Menstrual Hygiene: Knowledge and Practice among Adolescent School Girls of Saoner, Nagpur District

Background: Menstruation is generally considered as unclean in the Indian society. Isolation of the menstruating girls and restrictions being imposed on them in the family, have reinforced a negative attitude towards this phenomenon. There is a substantial lacuna in the knowledge about menstruation among adolescent girls. Good hygienic practices such as the use of sanitary pads and adequate washing of the genital area are essential during menstruation. Menstrual hygiene and management will directly contribute to the Millennium Development Goal (MDG)-2 on universal education and MDG -3 on gender equality and women empowerment.

Aim and Objectives: To assess the knowledge and the practices of menstrual hygiene among rural and urban school going adolescent girls.

Materials and Methods: A community based, cross sectional study was conducted in January- March, 2011 on 387 school going girls. The present study was undertaken among adolescent school going girls in the field practice area of the Rural Health Unit and Training Centre, Saoner, in the Nagpur district. Three hundred and eighty seven girls of the 8th and 9th standards were purposively selected for the study. A pre-designed, pretestedand structured questionnaire was used in the study. The data collection technique was a personal interview of the study subjects.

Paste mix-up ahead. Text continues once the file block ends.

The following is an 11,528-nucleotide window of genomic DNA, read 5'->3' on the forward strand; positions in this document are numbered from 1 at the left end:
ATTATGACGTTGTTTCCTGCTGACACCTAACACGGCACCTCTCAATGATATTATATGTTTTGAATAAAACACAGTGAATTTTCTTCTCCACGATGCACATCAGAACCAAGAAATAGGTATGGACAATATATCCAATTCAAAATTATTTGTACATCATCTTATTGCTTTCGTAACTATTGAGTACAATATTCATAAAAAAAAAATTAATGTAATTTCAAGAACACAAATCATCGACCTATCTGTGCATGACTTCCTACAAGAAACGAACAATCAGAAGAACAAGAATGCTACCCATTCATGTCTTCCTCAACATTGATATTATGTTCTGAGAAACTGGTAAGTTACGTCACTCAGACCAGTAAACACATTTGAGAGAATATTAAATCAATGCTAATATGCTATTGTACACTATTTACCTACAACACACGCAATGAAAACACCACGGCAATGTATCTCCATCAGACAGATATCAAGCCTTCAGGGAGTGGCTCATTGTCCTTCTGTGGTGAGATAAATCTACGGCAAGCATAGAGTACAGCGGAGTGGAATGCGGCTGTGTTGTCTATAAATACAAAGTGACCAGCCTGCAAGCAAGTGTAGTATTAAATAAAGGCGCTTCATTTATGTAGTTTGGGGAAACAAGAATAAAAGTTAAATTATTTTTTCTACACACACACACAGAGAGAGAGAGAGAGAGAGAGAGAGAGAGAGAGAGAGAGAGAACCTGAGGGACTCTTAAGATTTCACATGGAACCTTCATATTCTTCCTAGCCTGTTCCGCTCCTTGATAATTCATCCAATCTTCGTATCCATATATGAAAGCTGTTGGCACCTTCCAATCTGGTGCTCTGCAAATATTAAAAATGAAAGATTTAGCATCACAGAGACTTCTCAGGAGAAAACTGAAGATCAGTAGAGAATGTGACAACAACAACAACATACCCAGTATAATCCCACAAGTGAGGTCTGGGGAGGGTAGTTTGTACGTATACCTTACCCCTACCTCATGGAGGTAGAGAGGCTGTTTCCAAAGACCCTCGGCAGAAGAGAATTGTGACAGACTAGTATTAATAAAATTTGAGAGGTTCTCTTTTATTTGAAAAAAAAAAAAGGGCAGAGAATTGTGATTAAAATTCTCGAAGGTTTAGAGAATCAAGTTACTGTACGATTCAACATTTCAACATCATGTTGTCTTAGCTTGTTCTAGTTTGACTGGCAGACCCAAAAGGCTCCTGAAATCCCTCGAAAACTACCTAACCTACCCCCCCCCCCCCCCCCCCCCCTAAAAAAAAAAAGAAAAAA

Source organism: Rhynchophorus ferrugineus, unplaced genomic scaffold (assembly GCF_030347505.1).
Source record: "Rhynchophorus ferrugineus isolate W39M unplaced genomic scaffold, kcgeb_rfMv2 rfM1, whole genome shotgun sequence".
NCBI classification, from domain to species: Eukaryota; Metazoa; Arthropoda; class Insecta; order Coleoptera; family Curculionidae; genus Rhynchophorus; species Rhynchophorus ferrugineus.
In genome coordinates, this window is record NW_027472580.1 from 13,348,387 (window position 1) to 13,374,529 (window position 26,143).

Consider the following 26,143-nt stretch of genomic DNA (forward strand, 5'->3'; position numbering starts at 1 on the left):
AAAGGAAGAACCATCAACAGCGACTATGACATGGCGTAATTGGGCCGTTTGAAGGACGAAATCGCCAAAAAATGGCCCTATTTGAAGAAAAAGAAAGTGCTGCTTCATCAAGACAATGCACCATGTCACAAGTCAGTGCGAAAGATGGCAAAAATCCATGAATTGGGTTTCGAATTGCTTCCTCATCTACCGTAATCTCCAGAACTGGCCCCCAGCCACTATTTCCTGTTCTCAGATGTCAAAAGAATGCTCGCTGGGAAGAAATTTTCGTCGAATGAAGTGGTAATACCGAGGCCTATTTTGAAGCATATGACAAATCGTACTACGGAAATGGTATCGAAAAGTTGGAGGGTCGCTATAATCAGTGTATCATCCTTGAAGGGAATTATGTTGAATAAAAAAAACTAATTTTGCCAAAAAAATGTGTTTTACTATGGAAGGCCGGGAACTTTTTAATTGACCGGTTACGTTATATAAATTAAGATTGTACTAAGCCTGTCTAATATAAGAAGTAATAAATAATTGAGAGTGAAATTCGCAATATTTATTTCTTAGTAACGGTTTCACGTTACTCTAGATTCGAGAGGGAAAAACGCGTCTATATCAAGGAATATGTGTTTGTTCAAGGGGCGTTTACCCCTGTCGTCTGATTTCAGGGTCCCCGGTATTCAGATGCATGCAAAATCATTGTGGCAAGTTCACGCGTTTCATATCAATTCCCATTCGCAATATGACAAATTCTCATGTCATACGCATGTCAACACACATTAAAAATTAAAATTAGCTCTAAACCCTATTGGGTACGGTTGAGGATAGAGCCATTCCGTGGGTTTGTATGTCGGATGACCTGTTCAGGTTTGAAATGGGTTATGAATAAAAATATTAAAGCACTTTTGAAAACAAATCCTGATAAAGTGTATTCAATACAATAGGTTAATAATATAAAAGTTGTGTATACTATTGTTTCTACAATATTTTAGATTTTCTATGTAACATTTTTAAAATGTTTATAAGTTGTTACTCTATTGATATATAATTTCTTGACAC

Results: Only 36.95% of the girls were aware of menstruation before menarche. The major source of information about menstruation for them was found to be their mothers. More than three fourth of the girls in the study were not aware of the cause and the source of the bleeding. A majority of them had knowledge about the use of sanitary pads. The mean age of menarche in the study subjects was 12.85 ± 0.867 years; sanitary pads were used by 49.35% of the selected girls. The practice of the use of old clothes was reported in 45.74% of the subjects. Satisfactory cleaning of the external genitalia was practised by 33.85% of the girls. Three fourth of the study girls practised various restrictions during menstruation. Some menstrual hygiene indices have shown a significant difference in the rural and urban girls.

Conclusion: A variety of factors are known to affect menstrual behaviours, the most influential being economic status and residential status (urban and rural). Awareness regarding the need for information about healthy menstrual practices is very important. It is essential to design a mechanism to address and for the access of healthy menstrual knowledge.


Journal of Clinical Diagnostic Research
Thakre SB, Thakre SS, Reddy M, Rathi N, Pathak K, Ughade S